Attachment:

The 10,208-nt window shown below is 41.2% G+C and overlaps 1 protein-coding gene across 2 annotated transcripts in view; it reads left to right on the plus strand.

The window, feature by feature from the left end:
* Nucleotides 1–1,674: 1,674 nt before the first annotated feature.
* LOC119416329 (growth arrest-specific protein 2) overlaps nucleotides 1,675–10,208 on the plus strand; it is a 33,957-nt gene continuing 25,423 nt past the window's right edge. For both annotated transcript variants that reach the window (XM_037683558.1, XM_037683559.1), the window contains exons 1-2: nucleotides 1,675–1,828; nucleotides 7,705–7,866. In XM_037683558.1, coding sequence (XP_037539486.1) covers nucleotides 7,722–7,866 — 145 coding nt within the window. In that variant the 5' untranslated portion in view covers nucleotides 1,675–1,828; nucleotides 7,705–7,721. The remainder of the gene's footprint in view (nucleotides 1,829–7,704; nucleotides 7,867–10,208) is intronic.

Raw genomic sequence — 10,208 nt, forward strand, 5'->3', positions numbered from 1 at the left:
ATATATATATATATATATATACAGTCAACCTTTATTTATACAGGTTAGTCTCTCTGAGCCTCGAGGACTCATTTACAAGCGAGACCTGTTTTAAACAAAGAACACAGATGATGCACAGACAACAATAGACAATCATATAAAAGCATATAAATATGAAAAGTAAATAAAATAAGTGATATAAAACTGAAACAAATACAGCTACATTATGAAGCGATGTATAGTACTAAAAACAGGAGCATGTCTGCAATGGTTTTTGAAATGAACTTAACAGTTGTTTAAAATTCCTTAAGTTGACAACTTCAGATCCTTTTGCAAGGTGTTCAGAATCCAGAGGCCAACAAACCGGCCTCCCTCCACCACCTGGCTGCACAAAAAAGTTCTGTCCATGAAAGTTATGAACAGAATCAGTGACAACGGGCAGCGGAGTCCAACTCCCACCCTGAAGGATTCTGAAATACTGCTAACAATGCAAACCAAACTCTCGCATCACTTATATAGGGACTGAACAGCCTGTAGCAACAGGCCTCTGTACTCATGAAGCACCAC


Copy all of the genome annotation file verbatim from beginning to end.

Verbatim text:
The 10,208-nt window shown below is 41.2% G+C and overlaps 1 protein-coding gene across 2 annotated transcripts in view; it reads left to right on the plus strand.

The window, feature by feature from the left end:
* Nucleotides 1–1,674: 1,674 nt before the first annotated feature.
* LOC119416329 (growth arrest-specific protein 2) overlaps nucleotides 1,675–10,208 on the plus strand; it is a 33,957-nt gene continuing 25,423 nt past the window's right edge. For both annotated transcript variants that reach the window (XM_037683558.1, XM_037683559.1), the window contains exons 1-2: nucleotides 1,675–1,828; nucleotides 7,705–7,866. In XM_037683558.1, coding sequence (XP_037539486.1) covers nucleotides 7,722–7,866 — 145 coding nt within the window. In that variant the 5' untranslated portion in view covers nucleotides 1,675–1,828; nucleotides 7,705–7,721. The remainder of the gene's footprint in view (nucleotides 1,829–7,704; nucleotides 7,867–10,208) is intronic.

Raw genomic sequence — 10,208 nt, forward strand, 5'->3', positions numbered from 1 at the left:
ATATATATATATATATATATACAGTCAACCTTTATTTATACAGGTTAGTCTCTCTGAGCCTCGAGGACTCATTTACAAGCGAGACCTGTTTTAAACAAAGAACACAGATGATGCACAGACAACAATAGACAATCATATAAAAGCATATAAATATGAAAAGTAAATAAAATAAGTGATATAAAACTGAAACAAATACAGCTACATTATGAAGCGATGTATAGTACTAAAAACAGGAGCATGTCTGCAATGGTTTTTGAAATGAACTTAACAGTTGTTTAAAATTCCTTAAGTTGACAACTTCAGATCCTTTTGCAAGGTGTTCAGAATCCAGAGGCCAACAAACCGGCCTCCCTCCACCACCTGGCTGCACAAAAAAGTTCTGTCCATGAAAGTTATGAACAGAATCAGTGACAACGGGCAGCGGAGTCCAACTCCCACCCTGAAGGATTCTGAAATACTGCTAACAATGCAAACCAAACTCTCGCATCACTTATATAGGGACTGAACAGCCTGTAGCAACAGGCCTCTGTACTCATGAAGCACCAC